Programmes > Par auteur > Cortell-Nicolau Alfredo

The conformation of Mesolithic deposits in Cueva de la Cocina (Eastern Iberia): Natural vs. Anthropological agents
Alfredo Cortell-Nicolau  1, *@  , Oreto García Puchol  1, *@  , Agustín Diez Castillo  1@  , Salvador Pardo-Gordó  1@  , Sarah Mcclure  2@  
1 : Departament de Prehistòria, Arqueologia i Història Antiga. Universitat de València  (UV)
c/Blasco Ibáñez, 28 CP: 46010, Valencia, España -  Espagne
2 : Department of Anthropology, The Pennsylvania State University
410 Carpenter Building, University Park, PA 16802 -  États-Unis
* : Auteur correspondant

Cocina Cave was excavated for the first time by Lluís Pericot during the 1940s of the XX century. Due to the archaeological methodology followed at the time, some problems may arise for the sake of today's needed accuracy. The main goals of the team of the University of Valencia currently working at the site are not just providing a more detailed recently excavated stratigraphic frame, but also to better understand how human and taphonomic processes are reflected in old excavations.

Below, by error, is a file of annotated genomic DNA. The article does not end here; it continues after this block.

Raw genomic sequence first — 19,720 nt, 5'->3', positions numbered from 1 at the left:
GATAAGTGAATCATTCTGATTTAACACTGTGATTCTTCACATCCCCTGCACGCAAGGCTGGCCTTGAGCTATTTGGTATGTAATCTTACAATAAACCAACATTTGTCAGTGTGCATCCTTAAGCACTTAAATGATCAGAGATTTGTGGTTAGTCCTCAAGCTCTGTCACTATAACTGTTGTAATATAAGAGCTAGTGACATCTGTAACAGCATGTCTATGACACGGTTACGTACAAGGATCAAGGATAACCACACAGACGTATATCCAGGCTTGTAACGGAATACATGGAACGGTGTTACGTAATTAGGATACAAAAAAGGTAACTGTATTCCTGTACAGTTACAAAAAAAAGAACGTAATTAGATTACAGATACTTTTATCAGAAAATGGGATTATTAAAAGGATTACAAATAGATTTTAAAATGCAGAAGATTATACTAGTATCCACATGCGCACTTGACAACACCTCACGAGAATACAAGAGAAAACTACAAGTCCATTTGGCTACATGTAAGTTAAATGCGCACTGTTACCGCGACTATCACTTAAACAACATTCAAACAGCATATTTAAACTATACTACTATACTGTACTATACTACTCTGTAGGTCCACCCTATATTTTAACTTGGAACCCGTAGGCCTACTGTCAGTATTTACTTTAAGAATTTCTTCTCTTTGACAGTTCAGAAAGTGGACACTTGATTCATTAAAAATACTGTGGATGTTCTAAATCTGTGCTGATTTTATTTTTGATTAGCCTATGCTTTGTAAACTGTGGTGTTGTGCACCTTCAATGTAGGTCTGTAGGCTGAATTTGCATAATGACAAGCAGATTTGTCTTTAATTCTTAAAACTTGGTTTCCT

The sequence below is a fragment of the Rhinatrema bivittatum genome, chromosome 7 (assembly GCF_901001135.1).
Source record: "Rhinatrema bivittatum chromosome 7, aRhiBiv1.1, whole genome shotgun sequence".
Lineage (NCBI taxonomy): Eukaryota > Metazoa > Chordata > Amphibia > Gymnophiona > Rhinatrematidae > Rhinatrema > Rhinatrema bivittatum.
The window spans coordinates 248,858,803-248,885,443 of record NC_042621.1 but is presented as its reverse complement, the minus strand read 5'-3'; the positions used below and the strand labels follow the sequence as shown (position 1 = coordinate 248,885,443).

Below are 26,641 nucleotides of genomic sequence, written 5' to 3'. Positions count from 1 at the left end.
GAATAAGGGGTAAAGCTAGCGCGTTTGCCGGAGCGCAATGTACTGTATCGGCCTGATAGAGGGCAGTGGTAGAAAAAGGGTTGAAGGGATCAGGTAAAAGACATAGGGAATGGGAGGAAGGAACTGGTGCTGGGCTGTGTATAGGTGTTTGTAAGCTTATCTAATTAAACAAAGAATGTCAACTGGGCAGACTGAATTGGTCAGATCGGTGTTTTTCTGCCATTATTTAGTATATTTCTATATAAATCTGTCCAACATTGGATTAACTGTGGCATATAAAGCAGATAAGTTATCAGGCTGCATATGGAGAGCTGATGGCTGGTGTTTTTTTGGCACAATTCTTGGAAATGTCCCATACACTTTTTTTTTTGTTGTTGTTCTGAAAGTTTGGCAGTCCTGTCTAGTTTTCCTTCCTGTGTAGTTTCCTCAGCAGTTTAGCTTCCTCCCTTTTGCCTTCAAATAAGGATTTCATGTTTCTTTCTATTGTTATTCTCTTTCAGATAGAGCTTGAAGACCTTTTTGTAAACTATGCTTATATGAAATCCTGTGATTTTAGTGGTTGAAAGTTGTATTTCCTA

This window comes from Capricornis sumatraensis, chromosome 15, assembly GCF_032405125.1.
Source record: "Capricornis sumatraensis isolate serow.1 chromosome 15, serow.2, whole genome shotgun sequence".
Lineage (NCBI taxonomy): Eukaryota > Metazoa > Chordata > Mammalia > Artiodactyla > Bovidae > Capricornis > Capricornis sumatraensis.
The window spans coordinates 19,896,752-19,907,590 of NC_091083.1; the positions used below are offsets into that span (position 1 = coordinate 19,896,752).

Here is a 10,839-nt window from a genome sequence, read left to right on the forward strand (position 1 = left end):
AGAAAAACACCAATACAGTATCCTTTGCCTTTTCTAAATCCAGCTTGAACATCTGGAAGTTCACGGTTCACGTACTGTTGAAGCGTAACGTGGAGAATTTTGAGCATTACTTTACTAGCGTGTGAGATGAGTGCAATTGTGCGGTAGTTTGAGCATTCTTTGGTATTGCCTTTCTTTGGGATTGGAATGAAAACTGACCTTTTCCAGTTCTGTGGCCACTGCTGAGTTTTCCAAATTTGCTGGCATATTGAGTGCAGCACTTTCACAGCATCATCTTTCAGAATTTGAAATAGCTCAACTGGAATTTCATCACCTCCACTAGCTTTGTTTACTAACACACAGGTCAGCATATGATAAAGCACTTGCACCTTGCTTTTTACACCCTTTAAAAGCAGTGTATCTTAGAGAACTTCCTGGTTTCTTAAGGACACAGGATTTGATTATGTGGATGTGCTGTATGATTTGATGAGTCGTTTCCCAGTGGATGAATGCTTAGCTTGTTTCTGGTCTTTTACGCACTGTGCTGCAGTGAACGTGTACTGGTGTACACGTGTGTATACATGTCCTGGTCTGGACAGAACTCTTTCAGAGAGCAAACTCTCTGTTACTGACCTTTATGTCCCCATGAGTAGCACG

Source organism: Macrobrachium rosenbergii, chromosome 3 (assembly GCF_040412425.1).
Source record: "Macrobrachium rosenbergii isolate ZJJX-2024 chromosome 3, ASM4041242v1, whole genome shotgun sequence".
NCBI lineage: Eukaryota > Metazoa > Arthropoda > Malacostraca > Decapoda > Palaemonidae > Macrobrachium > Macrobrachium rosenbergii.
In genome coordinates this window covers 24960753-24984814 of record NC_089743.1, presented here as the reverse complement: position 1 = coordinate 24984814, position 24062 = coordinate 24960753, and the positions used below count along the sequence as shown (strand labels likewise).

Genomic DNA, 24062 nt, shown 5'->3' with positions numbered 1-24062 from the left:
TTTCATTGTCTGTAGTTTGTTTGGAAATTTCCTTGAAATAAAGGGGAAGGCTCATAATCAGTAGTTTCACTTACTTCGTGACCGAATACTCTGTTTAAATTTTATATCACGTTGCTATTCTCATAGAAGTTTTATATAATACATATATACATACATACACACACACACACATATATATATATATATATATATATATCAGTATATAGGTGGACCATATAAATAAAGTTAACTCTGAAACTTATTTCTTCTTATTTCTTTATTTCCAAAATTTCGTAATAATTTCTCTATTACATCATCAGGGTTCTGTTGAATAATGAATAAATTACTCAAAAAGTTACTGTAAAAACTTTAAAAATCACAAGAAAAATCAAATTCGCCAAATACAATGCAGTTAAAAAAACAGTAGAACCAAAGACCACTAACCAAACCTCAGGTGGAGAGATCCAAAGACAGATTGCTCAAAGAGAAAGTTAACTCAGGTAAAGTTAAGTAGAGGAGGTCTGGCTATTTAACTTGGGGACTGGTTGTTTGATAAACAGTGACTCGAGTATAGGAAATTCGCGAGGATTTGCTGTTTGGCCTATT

By using some new methodologies, such as virtual 3D reconstruction, we have been able to figure out how some natural processes are deployed through Pericot's deposit. By observing the XYZ distribution of different types of snails –some of which belong to fresh-water habitats and others to terrestrial habitats– through the stratigraphic record we have been able to identify flood episodes affecting the stratigraphy of the site. A logical next step is to proceed to the XYZ distribution of anthropological material (i.e. lithic industry).

In this present communication we would like to present the results of the comparison between the afore mentioned natural deposition processes and human deposition rates, all this embedded into a chronological framework refined through a bayesian approach. This comparison will be deployed not only from an XY point of view, but also from a Z point of view. Analytical statistics will be implemented in order to better understand the record.

Our goal is to find out what (or how much) influence have natural processes had in the construction of the archaeological assemblage. Also, one of our main objectives is seeing how human distribution rates behave regarding the understanding of our archaeological record, so that we can check if a more accurate layer discrimination –and, therefore, a better understanding of the dynamics of the cave– is possible.


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